Everyone Loves a Troll: How Christwire Fooled Rachel Maddow, Howard Stern, 3 Million Coachella Heads and Counting
Aside from the simple laziness of those who don't bother to Google the site, there's another force at play. We want them to be real. So badly. We want to get riled up -- to riff off the stupidity of the extremists for our own little scoffy Jon Stewart moments, our own "Seriously?" face and "Oh, America" sigh.
Stupid/outrageous people get the most hits, straight up. How many stoned college kids (and Stephen Colberts) would have cared about Rebecca Black's facepalm "Friday" video had it been an intentional parody? Certainly not 121 million.
Christwire Howard Stern gets 'shopped (and loves it)
And when we do find out we've been had, we're more likely to slink off crossly than give props where they're due. Howard Stern, who, despite his dickishness, can usually be counted on for a sense of humor, found nothing funny about being duped by Christwire in February. He practically jizzed his pants to their "Howard Stern Now Spreading Porn on Twitter":
"Me going on Twitter has generated a lot of press for some reason," he mused on air, super pleased with himself. "It wasn't a calculation on my part -- it just kind of has captured people's fancy." Stern and his radio co-hosts went on to giddily pick apart the god-fearing piece word-for-word.
But when news got out that Stern had been tricked and Christwire called him up for a response, his reps would only say: "No fucking comment."
Butthurt, much? Rachel Maddow, who hosts her own non-funny version of "The Daily Show" on MSNBC, was at least a tad more humbled after she was caught analyzing a Christwire piece on why Sarah Palin should push the U.S. to invade Egypt. The embarrassing moment:
But even Maddow avoided complete concession, saying:
"In a world where China taking over New Zealand is what passes for real analysis on the situation in Egypt [cue photo of Glenn Beck], how do we know that's not satire too?"
Wow. If a bigtime news anchor and her team of professional fact-checkers can't manage to sort the sincere from the ridiculous, we're scared to think how the rest of America goes about filtering its stumble-upons.
"People will believe anything you write on the Internet," says Butvidas. "It's terrifying."
He and Watson recently did a college tour that took them, in character, to CSU Fullerton during a three-day sit-in that protested state budget cuts. When they arrived, there was reportedly an anti-Christwire poster hanging in Langsdorf Hall (see right). Of course, they took the opportunity to falsely claim that the sit-in was a reaction to their presence on campus, but there was some truth to that.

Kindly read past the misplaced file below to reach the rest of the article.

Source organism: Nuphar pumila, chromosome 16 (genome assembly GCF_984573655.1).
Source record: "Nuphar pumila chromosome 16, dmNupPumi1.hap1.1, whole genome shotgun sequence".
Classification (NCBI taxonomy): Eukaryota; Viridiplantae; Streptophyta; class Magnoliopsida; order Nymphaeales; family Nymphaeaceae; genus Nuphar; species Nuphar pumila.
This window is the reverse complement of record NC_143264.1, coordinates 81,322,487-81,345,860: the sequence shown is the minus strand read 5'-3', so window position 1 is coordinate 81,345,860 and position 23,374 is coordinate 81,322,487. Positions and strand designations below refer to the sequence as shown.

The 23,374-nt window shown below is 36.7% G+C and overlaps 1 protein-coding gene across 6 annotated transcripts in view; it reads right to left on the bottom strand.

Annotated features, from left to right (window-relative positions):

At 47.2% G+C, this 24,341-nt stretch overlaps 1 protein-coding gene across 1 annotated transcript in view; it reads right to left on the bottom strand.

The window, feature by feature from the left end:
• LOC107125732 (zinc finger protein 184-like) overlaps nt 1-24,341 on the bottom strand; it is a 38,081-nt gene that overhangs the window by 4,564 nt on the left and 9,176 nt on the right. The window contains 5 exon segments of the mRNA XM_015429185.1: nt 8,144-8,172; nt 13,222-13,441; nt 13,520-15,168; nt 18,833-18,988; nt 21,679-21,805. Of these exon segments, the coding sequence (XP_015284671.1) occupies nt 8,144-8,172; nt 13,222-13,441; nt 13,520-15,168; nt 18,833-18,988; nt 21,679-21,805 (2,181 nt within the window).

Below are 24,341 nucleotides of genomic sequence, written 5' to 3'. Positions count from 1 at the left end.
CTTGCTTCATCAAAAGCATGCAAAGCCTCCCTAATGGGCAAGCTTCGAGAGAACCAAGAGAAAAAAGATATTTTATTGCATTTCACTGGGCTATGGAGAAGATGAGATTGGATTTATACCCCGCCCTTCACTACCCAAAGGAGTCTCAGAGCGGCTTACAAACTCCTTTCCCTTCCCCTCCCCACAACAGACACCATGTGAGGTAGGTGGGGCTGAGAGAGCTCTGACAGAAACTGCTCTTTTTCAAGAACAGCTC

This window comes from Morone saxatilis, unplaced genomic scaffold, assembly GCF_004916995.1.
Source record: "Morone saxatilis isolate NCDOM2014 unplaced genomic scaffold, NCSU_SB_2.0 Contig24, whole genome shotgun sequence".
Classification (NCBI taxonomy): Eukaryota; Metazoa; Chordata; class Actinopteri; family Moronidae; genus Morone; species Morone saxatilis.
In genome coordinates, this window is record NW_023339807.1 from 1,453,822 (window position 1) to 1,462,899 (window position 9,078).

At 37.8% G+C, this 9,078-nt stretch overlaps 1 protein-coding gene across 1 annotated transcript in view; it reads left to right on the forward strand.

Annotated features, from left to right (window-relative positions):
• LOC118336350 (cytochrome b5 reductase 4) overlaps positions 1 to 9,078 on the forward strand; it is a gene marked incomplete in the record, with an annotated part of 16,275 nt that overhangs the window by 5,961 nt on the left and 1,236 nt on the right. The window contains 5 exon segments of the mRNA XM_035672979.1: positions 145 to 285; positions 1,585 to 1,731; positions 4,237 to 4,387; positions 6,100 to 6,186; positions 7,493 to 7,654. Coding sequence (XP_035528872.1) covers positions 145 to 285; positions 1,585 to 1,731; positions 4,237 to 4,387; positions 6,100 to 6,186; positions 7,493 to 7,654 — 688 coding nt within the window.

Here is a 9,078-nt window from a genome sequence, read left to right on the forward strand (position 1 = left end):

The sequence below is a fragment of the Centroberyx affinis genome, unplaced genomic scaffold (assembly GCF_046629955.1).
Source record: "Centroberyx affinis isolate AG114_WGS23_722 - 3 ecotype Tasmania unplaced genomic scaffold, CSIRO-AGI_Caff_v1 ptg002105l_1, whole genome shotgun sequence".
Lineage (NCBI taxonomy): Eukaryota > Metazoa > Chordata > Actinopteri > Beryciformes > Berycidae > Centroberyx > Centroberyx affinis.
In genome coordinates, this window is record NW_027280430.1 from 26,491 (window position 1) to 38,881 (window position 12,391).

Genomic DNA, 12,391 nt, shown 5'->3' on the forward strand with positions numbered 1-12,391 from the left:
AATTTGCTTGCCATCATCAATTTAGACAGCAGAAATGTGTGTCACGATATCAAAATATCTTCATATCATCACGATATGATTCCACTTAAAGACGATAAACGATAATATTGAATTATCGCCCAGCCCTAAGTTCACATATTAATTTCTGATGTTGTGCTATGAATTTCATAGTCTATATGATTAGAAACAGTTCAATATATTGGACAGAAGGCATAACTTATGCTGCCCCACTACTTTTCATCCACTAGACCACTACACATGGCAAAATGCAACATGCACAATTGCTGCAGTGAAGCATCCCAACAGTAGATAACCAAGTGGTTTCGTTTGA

Christwire Sit-in at CSU Fullerton
"We had to walk through [the sit-in]," says Butvidas. "People were looking at us like we were fucking assholes."
He adds that at least five students huffed out of their in-class presentation.
The pair launched Christwire in 2007 with the mentality: "Let me write a bullshit story and see what happens." When the website pulled in 100,000 pageviews in one month, Butvidas thought, "There's no way it could get any bigger than this."
Remember the Bonsai Kitten website? (Stick with us here.) It was the first major troll of the digital age, unleashed upon thousands of gullible AOL users back in the days of dial-up. No matter how many statements PETA still releases, reassuring horrified-and-loving-it activists that no cute baby animals were harmed in the obvious hoax, the angry letters don't stop.
Even here at the Weekly's news blog, it's the trend: Our best-read stories are almost always a chance to revel in others' bad decisions. Alexandra Wallace; the Kappa Sigma bro who screwed a sorority girl on a USC rooftop; the mayor; myself (after "blaming" Lara Logan for her rape in Egypt).
Because above all else, everybody loves a troll. That is, up until they know it's a troll (who, by definition, has the sole intention of riling people up; and what's the glee in watching a train wreck that you know has been staged?). Ironically, this means that the majority of our attention ends up focused on the insignificant minority, either kidding or crazed. Need we mention the Westboro Baptist Church?
In other words, Christwire's social experiment worked, and that's depressing. Now go enjoy your feast, pions: "God Casts Great Fires and Tornadoes Upon America to Let Everyone Know, No Obama in 2012." Or better yet: "How To Spot A Masturbator."